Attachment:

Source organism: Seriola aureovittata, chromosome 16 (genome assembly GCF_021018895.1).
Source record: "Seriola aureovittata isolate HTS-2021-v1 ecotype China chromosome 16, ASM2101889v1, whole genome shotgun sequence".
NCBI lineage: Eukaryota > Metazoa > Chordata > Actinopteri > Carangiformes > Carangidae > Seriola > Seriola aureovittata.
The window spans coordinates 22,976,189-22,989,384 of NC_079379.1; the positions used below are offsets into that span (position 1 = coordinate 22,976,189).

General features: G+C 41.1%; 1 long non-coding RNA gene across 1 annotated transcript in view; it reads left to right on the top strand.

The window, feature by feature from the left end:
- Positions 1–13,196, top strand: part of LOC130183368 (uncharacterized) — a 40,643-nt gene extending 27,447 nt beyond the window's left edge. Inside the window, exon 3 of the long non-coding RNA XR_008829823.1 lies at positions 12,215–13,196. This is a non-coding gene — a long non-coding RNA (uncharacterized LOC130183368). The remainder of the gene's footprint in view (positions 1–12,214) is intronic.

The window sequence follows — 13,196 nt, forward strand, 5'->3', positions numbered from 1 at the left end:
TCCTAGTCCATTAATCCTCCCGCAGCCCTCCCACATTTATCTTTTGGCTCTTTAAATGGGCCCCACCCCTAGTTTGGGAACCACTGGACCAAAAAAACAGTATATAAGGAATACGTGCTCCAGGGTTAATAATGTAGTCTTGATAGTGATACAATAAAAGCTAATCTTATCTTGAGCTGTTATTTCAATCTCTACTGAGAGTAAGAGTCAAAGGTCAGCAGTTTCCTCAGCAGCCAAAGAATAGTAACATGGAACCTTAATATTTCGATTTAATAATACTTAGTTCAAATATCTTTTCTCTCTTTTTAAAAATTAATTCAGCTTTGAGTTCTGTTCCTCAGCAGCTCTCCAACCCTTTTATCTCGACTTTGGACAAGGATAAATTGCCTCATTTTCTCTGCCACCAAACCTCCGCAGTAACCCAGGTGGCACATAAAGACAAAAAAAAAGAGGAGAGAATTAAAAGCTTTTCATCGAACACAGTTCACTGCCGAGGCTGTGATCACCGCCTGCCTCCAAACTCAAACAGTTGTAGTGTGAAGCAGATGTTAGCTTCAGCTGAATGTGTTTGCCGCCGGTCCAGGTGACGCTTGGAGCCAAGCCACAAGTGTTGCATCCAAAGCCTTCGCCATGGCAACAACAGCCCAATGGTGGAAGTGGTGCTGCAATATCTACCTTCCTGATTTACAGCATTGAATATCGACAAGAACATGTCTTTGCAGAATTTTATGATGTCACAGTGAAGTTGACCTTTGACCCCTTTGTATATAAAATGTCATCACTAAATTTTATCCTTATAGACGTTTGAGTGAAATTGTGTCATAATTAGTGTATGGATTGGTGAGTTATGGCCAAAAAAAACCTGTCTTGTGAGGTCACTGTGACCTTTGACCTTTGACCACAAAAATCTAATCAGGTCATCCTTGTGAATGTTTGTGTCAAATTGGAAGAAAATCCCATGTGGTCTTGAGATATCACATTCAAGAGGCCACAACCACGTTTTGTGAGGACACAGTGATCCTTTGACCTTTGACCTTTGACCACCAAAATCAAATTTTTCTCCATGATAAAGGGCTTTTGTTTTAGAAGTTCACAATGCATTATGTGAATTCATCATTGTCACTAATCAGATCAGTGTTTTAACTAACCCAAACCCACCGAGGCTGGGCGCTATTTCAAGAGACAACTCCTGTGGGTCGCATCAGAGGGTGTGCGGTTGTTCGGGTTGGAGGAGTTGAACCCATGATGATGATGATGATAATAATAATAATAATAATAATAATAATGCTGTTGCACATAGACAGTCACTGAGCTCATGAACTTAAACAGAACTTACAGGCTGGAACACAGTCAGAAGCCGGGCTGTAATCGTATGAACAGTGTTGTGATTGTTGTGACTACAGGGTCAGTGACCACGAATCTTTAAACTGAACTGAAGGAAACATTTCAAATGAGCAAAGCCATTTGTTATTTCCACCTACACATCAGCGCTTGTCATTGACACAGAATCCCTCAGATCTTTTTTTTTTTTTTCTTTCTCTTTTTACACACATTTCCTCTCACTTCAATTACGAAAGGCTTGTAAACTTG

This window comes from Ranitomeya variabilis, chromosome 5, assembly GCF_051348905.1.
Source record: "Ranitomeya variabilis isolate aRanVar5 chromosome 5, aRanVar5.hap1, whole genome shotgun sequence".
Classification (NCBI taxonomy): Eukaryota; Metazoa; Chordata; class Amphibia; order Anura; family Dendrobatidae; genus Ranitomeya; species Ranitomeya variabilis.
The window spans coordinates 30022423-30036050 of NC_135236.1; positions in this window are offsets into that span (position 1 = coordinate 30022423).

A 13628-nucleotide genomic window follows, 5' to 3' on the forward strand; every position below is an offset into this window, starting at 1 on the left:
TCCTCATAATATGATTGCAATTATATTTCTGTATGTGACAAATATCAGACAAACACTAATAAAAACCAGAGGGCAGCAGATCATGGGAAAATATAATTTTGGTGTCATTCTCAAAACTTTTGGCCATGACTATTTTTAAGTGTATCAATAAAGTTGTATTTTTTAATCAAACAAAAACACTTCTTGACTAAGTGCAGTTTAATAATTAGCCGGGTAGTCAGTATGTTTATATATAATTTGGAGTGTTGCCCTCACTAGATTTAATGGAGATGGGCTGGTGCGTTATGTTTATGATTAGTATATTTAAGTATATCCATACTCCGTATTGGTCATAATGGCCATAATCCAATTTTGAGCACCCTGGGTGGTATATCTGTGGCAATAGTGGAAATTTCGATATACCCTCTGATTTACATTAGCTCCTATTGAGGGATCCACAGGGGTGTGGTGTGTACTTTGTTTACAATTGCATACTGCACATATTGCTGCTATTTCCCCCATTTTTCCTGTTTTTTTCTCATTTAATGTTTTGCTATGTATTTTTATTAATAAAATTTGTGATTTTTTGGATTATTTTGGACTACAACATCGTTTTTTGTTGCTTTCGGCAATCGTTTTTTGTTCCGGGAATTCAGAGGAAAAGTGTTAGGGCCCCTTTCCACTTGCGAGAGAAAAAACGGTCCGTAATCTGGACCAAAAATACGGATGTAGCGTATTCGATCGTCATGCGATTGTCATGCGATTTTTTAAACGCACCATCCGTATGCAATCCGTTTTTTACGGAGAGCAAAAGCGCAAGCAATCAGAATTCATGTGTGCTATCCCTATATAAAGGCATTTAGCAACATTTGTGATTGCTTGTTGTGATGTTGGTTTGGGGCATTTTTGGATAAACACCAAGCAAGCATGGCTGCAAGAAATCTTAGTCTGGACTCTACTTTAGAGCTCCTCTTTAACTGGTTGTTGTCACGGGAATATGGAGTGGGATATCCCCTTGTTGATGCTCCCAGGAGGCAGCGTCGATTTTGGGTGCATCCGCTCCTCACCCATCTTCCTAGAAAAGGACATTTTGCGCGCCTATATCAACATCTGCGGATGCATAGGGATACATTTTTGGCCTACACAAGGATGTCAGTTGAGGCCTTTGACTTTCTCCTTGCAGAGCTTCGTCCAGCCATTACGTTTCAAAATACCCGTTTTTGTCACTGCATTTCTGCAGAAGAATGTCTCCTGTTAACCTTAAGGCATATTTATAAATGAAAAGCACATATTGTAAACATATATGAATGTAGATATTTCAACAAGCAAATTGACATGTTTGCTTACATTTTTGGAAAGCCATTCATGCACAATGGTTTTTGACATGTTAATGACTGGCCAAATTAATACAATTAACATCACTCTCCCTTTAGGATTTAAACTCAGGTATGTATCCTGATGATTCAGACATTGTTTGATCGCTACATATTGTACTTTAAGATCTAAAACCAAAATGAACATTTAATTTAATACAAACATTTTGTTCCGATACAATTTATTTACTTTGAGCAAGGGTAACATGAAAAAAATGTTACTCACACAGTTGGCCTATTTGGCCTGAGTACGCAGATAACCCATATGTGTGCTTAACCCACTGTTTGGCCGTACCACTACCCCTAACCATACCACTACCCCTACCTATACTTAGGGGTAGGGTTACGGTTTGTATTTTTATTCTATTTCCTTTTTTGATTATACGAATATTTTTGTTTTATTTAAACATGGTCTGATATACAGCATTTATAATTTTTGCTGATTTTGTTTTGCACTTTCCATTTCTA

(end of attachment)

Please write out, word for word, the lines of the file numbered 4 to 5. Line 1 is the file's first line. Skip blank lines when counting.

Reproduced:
The window spans coordinates 22,976,189-22,989,384 of NC_079379.1; the positions used below are offsets into that span (position 1 = coordinate 22,976,189).

General features: G+C 41.1%; 1 long non-coding RNA gene across 1 annotated transcript in view; it reads left to right on the top strand.